It is indicative that observers note a comparison with Nasser, but practically nothing is said about Nasser himself. Meanwhile, his political legacy is very interesting and, in many respects, relevant. The study of nasserism will help to understand a lot, making conclusions for the future.
The political evolution of Nasser is rather bizarre. Researchers often point out that his early views (1930-1940-s) were very confusing. The future Egyptian leader was attracted by Western democracy, dictatorship, nationalism and traditionalism. In this, however, one can also see the desire for the dialectical synthesis of various "fragments" that were once part of something holistic. It can be said that this whole was the Tradition, which should be distinguished from the doctrinal “traditionalism”, the adherents of which, at the socio-political level, try not to integrate, but to cut off. In a living, real Tradition, once the former basis of the existence of human communities, one can find democracy (veche, popular assembly), and socialism (predominance of the community), and "dictatorship" (military leader status of princes and kings). Of course, the Tradition itself is much broader than politics, even if integrated, but nevertheless it is this unity that distinguishes the notorious traditional society.
Let us return, however, to Nasser and his political evolution. In 1952, a revolution was taking place in Egypt that overthrew the pro-British monarchy. The Free Officers organization comes to power, in the creation of which Nasser plays a crucial role. At the head of the country is the Revolutionary Command Council (SRC), which in turn is headed by General Mohammed Naguib. It was a typical liberal with a "conservative" bias, who believes that classical, Western democracy is quite appropriate for Egypt. Nasser entered into a confrontation with him and achieved an opponent's bias. In 1954, he headed the IBS, and in 1956, he was elected president by direct vote. Liberal-democratic illusions were eliminated, however, Nasser was still at the national-bourgeois position, speaking mainly against foreign capital - in support of national. He nationalized the Suez Canal, triggering the aggression of Britain, France and Israel, which collapsed as a result of the firm "pro-Egyptian" position of the USSR. In addition, Nasser carried out a rather radical Egyptianization policy, expressed in a large-scale transfer of many foreign enterprises to the national bourgeoisie - the French 800 and the English 400 (by the 1957 year).
However, the president soon saw that, although the support of the bourgeoisie strengthened the country on the external front - against foreign capital, it led to a sharp aggravation of social contradictions. That is, ultimately, it still weakens Egypt. And then he takes a course on the construction of socialism - of course, not Marxist, but Arab. The very concept of Arab socialism emerged in the second half of the 1940s. It is curious that one of its leading developers (and the creator of BAAS - the Arab Socialist Renaissance Party) was a native of Damascus Michel Aflyak - an Orthodox Christian. He did not particularly delve into questions of politics and economics, but he developed a rather coherent philosophy of the “eternal Arab Message,” based on Hegelianism. She focused on the disclosure of the "Arab Spirit" in the past, present and future. Hegelianism was combined with traditionalism here, which was expressed in a special understanding of the revolution. Aflyaku, she saw it as a return to the “right past” on a new basis.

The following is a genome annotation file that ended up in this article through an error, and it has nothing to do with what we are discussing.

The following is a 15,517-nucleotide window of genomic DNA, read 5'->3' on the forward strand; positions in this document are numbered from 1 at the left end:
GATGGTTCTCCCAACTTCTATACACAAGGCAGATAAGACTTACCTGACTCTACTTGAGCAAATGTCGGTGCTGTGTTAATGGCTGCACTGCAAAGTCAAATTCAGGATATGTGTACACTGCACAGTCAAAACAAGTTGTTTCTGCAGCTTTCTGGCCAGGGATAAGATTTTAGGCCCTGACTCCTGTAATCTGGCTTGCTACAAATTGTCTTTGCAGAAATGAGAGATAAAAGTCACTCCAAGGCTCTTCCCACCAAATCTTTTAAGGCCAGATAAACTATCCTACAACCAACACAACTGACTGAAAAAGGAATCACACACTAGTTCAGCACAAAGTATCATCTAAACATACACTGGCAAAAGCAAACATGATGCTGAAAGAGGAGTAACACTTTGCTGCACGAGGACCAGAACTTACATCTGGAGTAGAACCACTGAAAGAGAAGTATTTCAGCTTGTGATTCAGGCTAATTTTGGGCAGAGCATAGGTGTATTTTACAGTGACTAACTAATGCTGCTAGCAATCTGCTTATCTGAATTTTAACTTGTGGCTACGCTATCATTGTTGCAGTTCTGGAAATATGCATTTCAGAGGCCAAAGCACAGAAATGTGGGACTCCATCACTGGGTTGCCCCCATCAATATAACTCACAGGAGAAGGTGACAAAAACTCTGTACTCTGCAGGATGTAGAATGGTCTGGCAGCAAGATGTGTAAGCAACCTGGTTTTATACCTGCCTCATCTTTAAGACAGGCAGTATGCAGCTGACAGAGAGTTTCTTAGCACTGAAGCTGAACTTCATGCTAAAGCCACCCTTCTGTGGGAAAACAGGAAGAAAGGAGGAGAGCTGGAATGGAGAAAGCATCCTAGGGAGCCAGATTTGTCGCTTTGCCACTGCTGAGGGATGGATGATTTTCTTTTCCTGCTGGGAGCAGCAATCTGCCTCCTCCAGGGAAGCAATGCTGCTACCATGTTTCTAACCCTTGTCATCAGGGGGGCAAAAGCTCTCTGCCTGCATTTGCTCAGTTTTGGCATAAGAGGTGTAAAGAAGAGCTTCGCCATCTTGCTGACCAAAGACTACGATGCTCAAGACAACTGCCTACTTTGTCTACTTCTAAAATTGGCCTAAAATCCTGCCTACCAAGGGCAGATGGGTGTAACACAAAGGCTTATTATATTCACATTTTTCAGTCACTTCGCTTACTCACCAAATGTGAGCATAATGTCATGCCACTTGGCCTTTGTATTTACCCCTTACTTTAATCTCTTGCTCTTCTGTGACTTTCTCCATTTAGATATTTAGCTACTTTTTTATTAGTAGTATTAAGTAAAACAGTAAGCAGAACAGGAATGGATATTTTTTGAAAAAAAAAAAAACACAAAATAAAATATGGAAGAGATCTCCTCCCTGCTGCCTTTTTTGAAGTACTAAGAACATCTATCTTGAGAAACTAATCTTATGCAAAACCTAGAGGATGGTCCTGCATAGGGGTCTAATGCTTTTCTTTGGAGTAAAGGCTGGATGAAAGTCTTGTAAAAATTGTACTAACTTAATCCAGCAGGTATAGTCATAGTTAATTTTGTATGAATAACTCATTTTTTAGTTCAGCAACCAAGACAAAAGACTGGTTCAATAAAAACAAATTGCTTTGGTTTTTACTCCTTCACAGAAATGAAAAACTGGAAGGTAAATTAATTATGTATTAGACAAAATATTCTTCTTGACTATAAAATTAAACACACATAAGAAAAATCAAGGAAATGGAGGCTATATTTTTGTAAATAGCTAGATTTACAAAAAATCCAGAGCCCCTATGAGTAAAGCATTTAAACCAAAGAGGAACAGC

Ba'athism in many respects did not coincide with Nasserism, but one can notice some essential unity here. Nasser also emphasized the Arab community (Aflyak, in general, called it "Ummah"), being an ardent admirer of the creation of a single state of all Arabs. A foundation for this was laid in 1963, when Egypt and Baath Syria created the United Arab Republic (UAR). However, this state symbiosis did not last long.
Economically, Nasser emphasized the state and its regulatory role. In 1960-ies, large and medium-sized industries, banking, and insurance were nationalized. The public sector was 90%. (A characteristic moment - the electoral qualification “vice versa” was introduced in the country - people whose income exceeded the 10 thousand Egyptian pounds ceiling, were deprived of the opportunity to hold government posts.) In the village, state farms and cooperatives were actively encouraged. The Nasser regime was emphasized by the technocratic, progressive - which is worth only the Aswan Dam, built with Soviet assistance. During his reign, many factories, schools, hospitals, libraries, and peasants were built into comfortable dwellings.
But perhaps the greatest interest is the political transformation of Nasser. There was an attempt to combine the autocratic regime with corporate identity. Back in 1950, the president tried to create a political vanguard in the person of the National Union (NA), but he did not meet expectations. And in the 1960s, Nasser constructs a new party - the Arab Socialist Union (ASS). Unlike the avant-garde party of the Russian Bolsheviks (and many other parties similar to it, including the right ones), which from the very beginning were tightly centralized order-style structures, the party of Nasser was a broad popular front. It was allowed to enter to everyone, which immediately accumulated 6 millions. Thus, the party was conceived as a movement of all socially and politically active Egyptians.
Along with Arab socialism, the basis of the party was original democracy. Nasser himself decreed the guarantees developed by the ACC "respect for political and all electoral rights, as well as respect for the rights of trade unions, societies, communities, institutions and other organizations." It is significant that the rights are concretized here - these are the rights of not only individuals, but also various communities. Or here’s one of the Union’s position: “People’s organizations, especially cooperatives and trade unions, can play an effective and influential role in the development of a healthy democracy.” In addition, the need to develop industrial self-government was emphasized: “Egyptian workers were to participate in the administration of enterprises and become“ masters of the production process ”.